I love Clogs as shop shoes. they are comfortable, Safe and easy to slip on and off. A while ago I was given these Traditional wooden dutch clogs from Rob and I have been wearing them as shop shoes for several months. It was time to carve them and have some fun. Many would call them Wedding clogs when you decoratively carve them. These have chip carving, Celtic rope and weave carving, and a bit of my own flair.
I do not want to show a particular design or look to follow as every pair should be different and express your own style. you will have to express a bit of your own imagination and creativity to come up with your own design, but that is not as difficult as it looks. with a quick google search you will have more ideas and examples then you could ever use. Don't be afraid to express yourself and have a bit of fun. And I can assure you this is a lot easier than it looks!
Carving Chisel Set: http://amzn.to/2kf8Wjb
Carving Knife: http://amzn.to/2kNqwvI
Wooden Clogs: http://amzn.to/2mDq6N5
Glue Stick: http://amzn.to/2lGFnuF
Card Scraper: http://amzn.to/2lGyFF0
Chip Brush: http://amzn.to/2m7suKC
Teachers! Did you use this instructable in your classroom?
Add a Teacher Note to share how you incorporated it into your lesson.
Step 1: Draw Out the Design
This is one of the most difficult parts in that you have to express your own imagination. and try new things. Use a pencil to start outlining what you want. This way if you do not like it you can easily remove it and draw new lines. I started by using my finger to slide along the rim of the opening and draw a line in about 1/2" all the way along. I then used a compass to draw a few circles where I thought they wold look good. for any straight lines, I used a piece of an old belt sander belt as it was still enough for a straight edge and flexible enough to fit the bends of the shoe. I drew geometric patterns on and around the two side circles. these would be small triangles that could be chipped out. I just kept drawing tell I thought it looked good. always embracing what I did not like and adding more. don't be afraid to experiment!
Step 2: Different Tools You Can Use
Part of learning Carving is learning what tools you want to use. There is no "correct" tool there is only the best tool for you, and you will never find that till you try them. I used a straight bench chisel, Carving knife, a V-Chisel, and a Skew Chisel for most all of this carving. I would suggest playing around with them and finding what you like.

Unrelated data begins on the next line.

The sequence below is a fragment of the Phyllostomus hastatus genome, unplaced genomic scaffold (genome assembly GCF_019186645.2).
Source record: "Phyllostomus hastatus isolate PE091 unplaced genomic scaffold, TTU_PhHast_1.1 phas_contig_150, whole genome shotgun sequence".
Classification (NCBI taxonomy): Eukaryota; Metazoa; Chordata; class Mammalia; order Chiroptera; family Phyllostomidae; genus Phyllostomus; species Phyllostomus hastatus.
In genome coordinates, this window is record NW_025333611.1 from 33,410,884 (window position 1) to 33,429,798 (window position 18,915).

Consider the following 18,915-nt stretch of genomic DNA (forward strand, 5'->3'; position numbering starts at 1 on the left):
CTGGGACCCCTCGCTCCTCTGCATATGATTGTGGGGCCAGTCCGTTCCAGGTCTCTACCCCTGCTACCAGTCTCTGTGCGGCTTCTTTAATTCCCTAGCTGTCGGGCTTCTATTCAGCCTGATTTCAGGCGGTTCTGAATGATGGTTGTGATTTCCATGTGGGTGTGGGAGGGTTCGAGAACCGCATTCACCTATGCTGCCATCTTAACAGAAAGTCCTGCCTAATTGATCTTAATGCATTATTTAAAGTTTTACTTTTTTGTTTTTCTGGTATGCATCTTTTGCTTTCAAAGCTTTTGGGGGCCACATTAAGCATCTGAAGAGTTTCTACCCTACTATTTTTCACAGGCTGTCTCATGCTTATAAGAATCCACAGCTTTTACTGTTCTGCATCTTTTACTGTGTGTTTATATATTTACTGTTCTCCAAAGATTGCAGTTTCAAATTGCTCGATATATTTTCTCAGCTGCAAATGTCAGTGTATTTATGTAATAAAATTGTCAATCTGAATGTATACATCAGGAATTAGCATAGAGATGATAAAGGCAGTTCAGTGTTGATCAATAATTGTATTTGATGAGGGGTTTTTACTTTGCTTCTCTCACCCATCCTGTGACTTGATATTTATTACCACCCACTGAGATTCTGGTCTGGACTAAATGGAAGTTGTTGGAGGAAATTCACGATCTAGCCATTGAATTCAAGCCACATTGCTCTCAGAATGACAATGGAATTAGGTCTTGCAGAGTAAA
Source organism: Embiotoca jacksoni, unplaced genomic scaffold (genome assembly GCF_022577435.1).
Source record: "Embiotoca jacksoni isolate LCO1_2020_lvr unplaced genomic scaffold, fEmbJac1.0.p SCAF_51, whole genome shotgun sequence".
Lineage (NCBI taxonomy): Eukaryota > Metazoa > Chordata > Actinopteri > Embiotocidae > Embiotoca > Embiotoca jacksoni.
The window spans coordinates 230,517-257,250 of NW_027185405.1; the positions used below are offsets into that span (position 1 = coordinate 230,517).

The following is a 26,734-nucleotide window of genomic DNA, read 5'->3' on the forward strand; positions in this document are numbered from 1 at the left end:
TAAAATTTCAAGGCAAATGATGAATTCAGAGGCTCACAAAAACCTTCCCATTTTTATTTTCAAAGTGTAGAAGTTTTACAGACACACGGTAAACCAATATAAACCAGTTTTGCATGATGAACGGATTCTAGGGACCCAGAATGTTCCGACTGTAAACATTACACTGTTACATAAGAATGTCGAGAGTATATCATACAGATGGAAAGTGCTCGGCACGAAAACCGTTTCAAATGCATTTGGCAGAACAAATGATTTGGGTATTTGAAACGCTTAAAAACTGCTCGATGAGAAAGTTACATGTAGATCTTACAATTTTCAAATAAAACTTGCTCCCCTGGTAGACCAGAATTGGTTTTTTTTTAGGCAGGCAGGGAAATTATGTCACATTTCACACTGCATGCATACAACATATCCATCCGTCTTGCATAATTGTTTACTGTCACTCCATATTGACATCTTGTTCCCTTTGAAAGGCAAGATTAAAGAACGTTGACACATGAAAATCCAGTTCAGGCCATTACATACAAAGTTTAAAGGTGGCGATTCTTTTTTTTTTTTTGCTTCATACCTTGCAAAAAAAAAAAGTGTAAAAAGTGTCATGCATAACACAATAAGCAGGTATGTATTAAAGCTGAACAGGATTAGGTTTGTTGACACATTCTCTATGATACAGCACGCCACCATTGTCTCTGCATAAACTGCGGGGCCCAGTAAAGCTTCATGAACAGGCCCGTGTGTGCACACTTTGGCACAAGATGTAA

Step 3: Chip Carving
Most of the main body was chip carved. This is the traditional way to carve wedding clogs. Also, traditionally it was done with a simple knife, but I found I preferred to use a skew chisel for most of it. With a triangle or any geometric shape to can cut in along the line at an angle toward the middle of the shape, then cut in from a line on the other side and connect the two cuts below so that a chip comes out. Most of my cuts were at about a 20-degree angle into the wood, but that changed for different shapes.
Step 4: Patern Carving
For the large front circle, I wanted a Celtic Trinity so I printed out one I found on Google images and sized it with paint to fit the size I drew. Next, I place masking tape then applied the design to the masking tape with a glue stick. This way it will easily come free when I am done carving. with a V-Chisel I follow the lines of the pattern. This is surprisingly easy and with 10-15 minutes of work, you can master this method. once the carving is done you can just peel back the masking tape to remove the pattern.
Step 5: Patterns on Curved Surfaces
Next, I wanted a Celtic Weave all the way around the bottom. The problem is is is so curved that paper will not easily conform to it. So after printing out the weave, I wanted I cut the pattern with a bunch of slits at each knot in the design. This will allow it to bend around the shoe. in this case rather then putting down masking tape I decided to just glue it to the surface. This is a bit more difficult to remove, but not that difficult. Just like the last carving I used a V-Tool to trace the pattern and carve the design. Once you are done you can remove the pattern with a card scraper. This also starts the finishing of the wood!
Step 6: Rope Carving
Around the opening, I wanted a bit of rope carving. This I decided to hand draw the design, and on the second shoe was confident enough to just free carve it without any lines to follow. To draw the pattern make lines at 45 degrees spaced about 1/4" apart then turn those lines into S's that connect with the line in back and in front. Last, just follow those lines with the V-Tool just like you did before.
Step 7: Final Details
At this point, I took a step back and decided to fill in some of the missing spots with some more detail. I put a small grove around the edge of the shoe opening and added small gouge marks flaring out from the celtic trinity. Let your imagination run wild and have fun with it!
Step 8: FINISH IT!!!!
I lightly sanded the surface with 220 grit so remove any chips or roughness in the outside face. It is important to only do this when you know you are done. You do not want to dull your chisels on grit left behind from the sand paper. For a finish, I used 2lb cut of Shellac applied with a Chip Brush. In between coats 2 and 3 I lightly sand with 400 grit then sand it again between coats 4 and the final. For most 5 coats will be enough to get the look you are wanting. And there you have them. Shop shoes all set for a fun dance!
Participated in the
Woodworking Contest 2017